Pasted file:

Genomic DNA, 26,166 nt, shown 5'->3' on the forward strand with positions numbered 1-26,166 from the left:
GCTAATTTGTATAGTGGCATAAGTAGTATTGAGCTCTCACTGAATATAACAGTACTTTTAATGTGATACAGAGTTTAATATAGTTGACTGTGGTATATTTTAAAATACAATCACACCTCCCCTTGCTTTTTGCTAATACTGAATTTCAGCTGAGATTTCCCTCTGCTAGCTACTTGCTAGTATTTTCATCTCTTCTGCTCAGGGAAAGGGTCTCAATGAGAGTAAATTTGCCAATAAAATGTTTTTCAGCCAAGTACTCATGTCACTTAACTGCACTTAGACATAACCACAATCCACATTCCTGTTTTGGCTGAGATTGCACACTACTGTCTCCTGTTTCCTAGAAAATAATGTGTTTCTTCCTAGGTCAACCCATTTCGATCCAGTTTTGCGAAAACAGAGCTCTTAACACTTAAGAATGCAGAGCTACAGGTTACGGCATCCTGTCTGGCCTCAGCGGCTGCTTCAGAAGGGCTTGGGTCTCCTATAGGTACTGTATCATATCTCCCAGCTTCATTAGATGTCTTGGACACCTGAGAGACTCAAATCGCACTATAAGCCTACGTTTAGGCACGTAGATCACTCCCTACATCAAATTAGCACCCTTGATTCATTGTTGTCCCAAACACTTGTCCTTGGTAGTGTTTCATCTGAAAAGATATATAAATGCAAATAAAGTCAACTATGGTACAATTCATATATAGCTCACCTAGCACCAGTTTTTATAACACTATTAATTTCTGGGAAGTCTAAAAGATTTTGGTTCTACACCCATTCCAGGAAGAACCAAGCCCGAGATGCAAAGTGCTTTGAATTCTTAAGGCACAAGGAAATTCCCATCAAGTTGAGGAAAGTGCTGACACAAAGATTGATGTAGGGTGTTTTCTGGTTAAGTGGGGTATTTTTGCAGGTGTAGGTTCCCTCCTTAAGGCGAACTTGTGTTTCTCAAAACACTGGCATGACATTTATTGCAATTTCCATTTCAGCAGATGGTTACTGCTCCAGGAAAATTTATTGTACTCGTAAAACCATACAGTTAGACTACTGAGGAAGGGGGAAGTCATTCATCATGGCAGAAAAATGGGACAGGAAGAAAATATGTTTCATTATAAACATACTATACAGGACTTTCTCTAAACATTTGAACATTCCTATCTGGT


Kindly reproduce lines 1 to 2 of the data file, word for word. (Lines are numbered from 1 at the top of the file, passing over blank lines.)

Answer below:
Genomic DNA, 26,166 nt, shown 5'->3' on the forward strand with positions numbered 1-26,166 from the left:
GCTAATTTGTATAGTGGCATAAGTAGTATTGAGCTCTCACTGAATATAACAGTACTTTTAATGTGATACAGAGTTTAATATAGTTGACTGTGGTATATTTTAAAATACAATCACACCTCCCCTTGCTTTTTGCTAATACTGAATTTCAGCTGAGATTTCCCTCTGCTAGCTACTTGCTAGTATTTTCATCTCTTCTGCTCAGGGAAAGGGTCTCAATGAGAGTAAATTTGCCAATAAAATGTTTTTCAGCCAAGTACTCATGTCACTTAACTGCACTTAGACATAACCACAATCCACATTCCTGTTTTGGCTGAGATTGCACACTACTGTCTCCTGTTTCCTAGAAAATAATGTGTTTCTTCCTAGGTCAACCCATTTCGATCCAGTTTTGCGAAAACAGAGCTCTTAACACTTAAGAATGCAGAGCTACAGGTTACGGCATCCTGTCTGGCCTCAGCGGCTGCTTCAGAAGGGCTTGGGTCTCCTATAGGTACTGTATCATATCTCCCAGCTTCATTAGATGTCTTGGACACCTGAGAGACTCAAATCGCACTATAAGCCTACGTTTAGGCACGTAGATCACTCCCTACATCAAATTAGCACCCTTGATTCATTGTTGTCCCAAACACTTGTCCTTGGTAGTGTTTCATCTGAAAAGATATATAAATGCAAATAAAGTCAACTATGGTACAATTCATATATAGCTCACCTAGCACCAGTTTTTATAACACTATTAATTTCTGGGAAGTCTAAAAGATTTTGGTTCTACACCCATTCCAGGAAGAACCAAGCCCGAGATGCAAAGTGCTTTGAATTCTTAAGGCACAAGGAAATTCCCATCAAGTTGAGGAAAGTGCTGACACAAAGATTGATGTAGGGTGTTTTCTGGTTAAGTGGGGTATTTTTGCAGGTGTAGGTTCCCTCCTTAAGGCGAACTTGTGTTTCTCAAAACACTGGCATGACATTTATTGCAATTTCCATTTCAGCAGATGGTTACTGCTCCAGGAAAATTTATTGTACTCGTAAAACCATACAGTTAGACTACTGAGGAAGGGGGAAGTCATTCATCATGGCAGAAAAATGGGACAGGAAGAAAATATGTTTCATTATAAACATACTATACAGGACTTTCTCTAAACATTTGAACATTCCTATCTGGT